A recent article made the news this week detailing what all dog owners should know about dog treats. Patty Khuly, a vet and writer from the online vetstreet journal, lists several bones and treats dogs should avoid. Some of the health problems dogs might encounter from dental chews and dog treats involve gastroenteritis, gastrointestinal obstruction, and dental fractures, though many other problems can also arise.
Khuly claims most problems occur when feeding some dogs large and hard to digest treats. Though rawhides are good for teeth, larger dogs will attempt to swallow the product whole, risking obstruction, injury, or even death. One case reported by Khuly was when one of her dog patients chewed on an antler–a common dog treat–and fractured a tooth in doing so. The dog also obtained a fungal infection at the lip from this product.
Just this year was a large recall of a particular dog food by the company Pro-Pet for salmonella contamination. Three affected brands included Hubbard Life, Joy Combo, and QC Plus. Although dogs can often handle salmonella bacteria, this puts humans at risk because they are handling the food when feeding their dogs. Last November, there was another recall by the company brand True Raw Choice Bulk Dehydrated Natural Pet Treats. This was also an issue of salmonella bacteria.
Other toxins have also been reported to be in dog chews and pet treats, leading to major health problems. A major headline from ABC News mentions an instance where dog treats made in China allegedly killed a pug, causing kidney failure then death. Owner Kevin Thaxton told the reporter, “it was just devastating.” Sadly, the Thaxtons went through a similar ordeal with their Pekingese-mix puppy, who exhibited the same symptoms, and finally died from kidney failure.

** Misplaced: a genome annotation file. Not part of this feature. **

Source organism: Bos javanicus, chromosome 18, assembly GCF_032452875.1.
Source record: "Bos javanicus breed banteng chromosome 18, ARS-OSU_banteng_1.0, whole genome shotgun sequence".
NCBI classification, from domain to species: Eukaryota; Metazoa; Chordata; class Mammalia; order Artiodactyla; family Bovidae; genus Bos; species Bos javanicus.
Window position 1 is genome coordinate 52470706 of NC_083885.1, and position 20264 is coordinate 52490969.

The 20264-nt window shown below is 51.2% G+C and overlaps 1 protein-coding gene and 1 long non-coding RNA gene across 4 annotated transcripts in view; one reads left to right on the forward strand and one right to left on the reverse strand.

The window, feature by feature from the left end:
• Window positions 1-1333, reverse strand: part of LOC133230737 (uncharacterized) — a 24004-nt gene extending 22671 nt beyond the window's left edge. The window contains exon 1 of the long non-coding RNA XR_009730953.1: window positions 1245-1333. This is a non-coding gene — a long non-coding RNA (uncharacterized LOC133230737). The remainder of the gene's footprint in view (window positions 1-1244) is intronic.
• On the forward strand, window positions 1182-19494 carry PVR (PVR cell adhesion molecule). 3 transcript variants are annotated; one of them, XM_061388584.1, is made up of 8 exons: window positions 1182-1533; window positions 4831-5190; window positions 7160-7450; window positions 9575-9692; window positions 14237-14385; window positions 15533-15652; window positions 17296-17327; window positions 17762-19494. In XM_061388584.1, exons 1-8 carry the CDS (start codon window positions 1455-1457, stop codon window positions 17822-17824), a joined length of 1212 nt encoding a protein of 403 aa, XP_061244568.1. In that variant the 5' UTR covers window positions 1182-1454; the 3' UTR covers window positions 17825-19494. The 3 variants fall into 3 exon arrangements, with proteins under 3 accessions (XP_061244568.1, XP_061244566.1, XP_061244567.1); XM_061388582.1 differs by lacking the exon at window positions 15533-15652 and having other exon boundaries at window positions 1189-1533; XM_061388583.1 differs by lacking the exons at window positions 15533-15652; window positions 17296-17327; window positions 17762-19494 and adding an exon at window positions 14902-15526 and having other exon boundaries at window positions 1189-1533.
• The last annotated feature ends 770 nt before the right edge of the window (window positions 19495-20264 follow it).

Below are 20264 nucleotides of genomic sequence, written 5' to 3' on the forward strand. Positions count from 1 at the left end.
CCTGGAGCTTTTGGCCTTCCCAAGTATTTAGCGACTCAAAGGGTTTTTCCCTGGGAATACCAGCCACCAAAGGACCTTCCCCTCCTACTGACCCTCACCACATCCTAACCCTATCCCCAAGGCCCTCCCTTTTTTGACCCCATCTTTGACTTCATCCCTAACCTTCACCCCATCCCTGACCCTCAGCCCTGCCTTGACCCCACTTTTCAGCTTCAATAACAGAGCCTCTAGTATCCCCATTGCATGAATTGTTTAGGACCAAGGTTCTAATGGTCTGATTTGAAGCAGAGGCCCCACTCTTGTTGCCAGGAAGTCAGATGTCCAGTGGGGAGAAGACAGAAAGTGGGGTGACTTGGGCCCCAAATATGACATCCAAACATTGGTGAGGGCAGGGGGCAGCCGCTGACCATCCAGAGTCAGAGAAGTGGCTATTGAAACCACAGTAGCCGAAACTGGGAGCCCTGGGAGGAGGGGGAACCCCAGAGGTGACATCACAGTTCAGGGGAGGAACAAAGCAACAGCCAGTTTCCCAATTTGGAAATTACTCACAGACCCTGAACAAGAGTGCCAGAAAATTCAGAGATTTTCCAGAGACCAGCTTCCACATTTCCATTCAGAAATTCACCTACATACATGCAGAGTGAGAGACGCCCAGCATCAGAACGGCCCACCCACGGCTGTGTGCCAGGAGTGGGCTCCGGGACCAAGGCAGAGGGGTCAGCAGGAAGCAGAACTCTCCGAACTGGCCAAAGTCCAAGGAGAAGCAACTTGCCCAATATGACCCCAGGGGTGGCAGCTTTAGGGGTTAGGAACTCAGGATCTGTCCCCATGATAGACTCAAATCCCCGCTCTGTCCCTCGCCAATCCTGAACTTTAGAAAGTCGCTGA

The Food and Drug Administration (FDA) allegedly had a warning regarding an increase in complaints around chicken jerky dog treats made in China. Candace Thaxton reported reading that the chicken jerky read that it was manufactured in South Carolina, so she assumed it to be safe. Further investigation led the Thaxtons to discover that the product was actually “Made in China.”
The FDA reported over 500 complaints of owners claiming their dogs suffered severe illness or death after eating jerky treats made in China. The FDA issued three reports over several years– advising owners to watch their dogs closely after feeding them dog treats.
Many owners have completely thrown out the idea of feeding their dogs dental chews and treats. Some even take a holistic, or raw, approach with their pet’s diet.
WebMD reports a raw dog food diet can have both pros and cons but could possibly be a better alternative than commercial dog products. The popularity of raw meat, bones, fruits and vegetables is on the rise. Racing hounds and sled dogs are known for having a raw food diet. Australian veterinarian Ian Billinghurts introduced the raw diet to family pets in 1993. He believed that adult dogs would thrive on an evolutionary diet.
Many mainstream veterinarians disagree, however, along with the FDA, reportedly. The risks include bacteria exposure for pet owners, adverse effects of an unbalanced diet, and potential of internal puncture from whole bones commonly used in such a raw meal.
The benefits of a select raw food diet can include smaller stools, higher levels of energy, cleaner teeth, healthier skin, and shinier coats. Other health benefits are still under investigation. Pet owners should be cautious when selecting the right diet, chew, and treat for their dogs, as health problems can be a major risk.
By Lindsey Alexander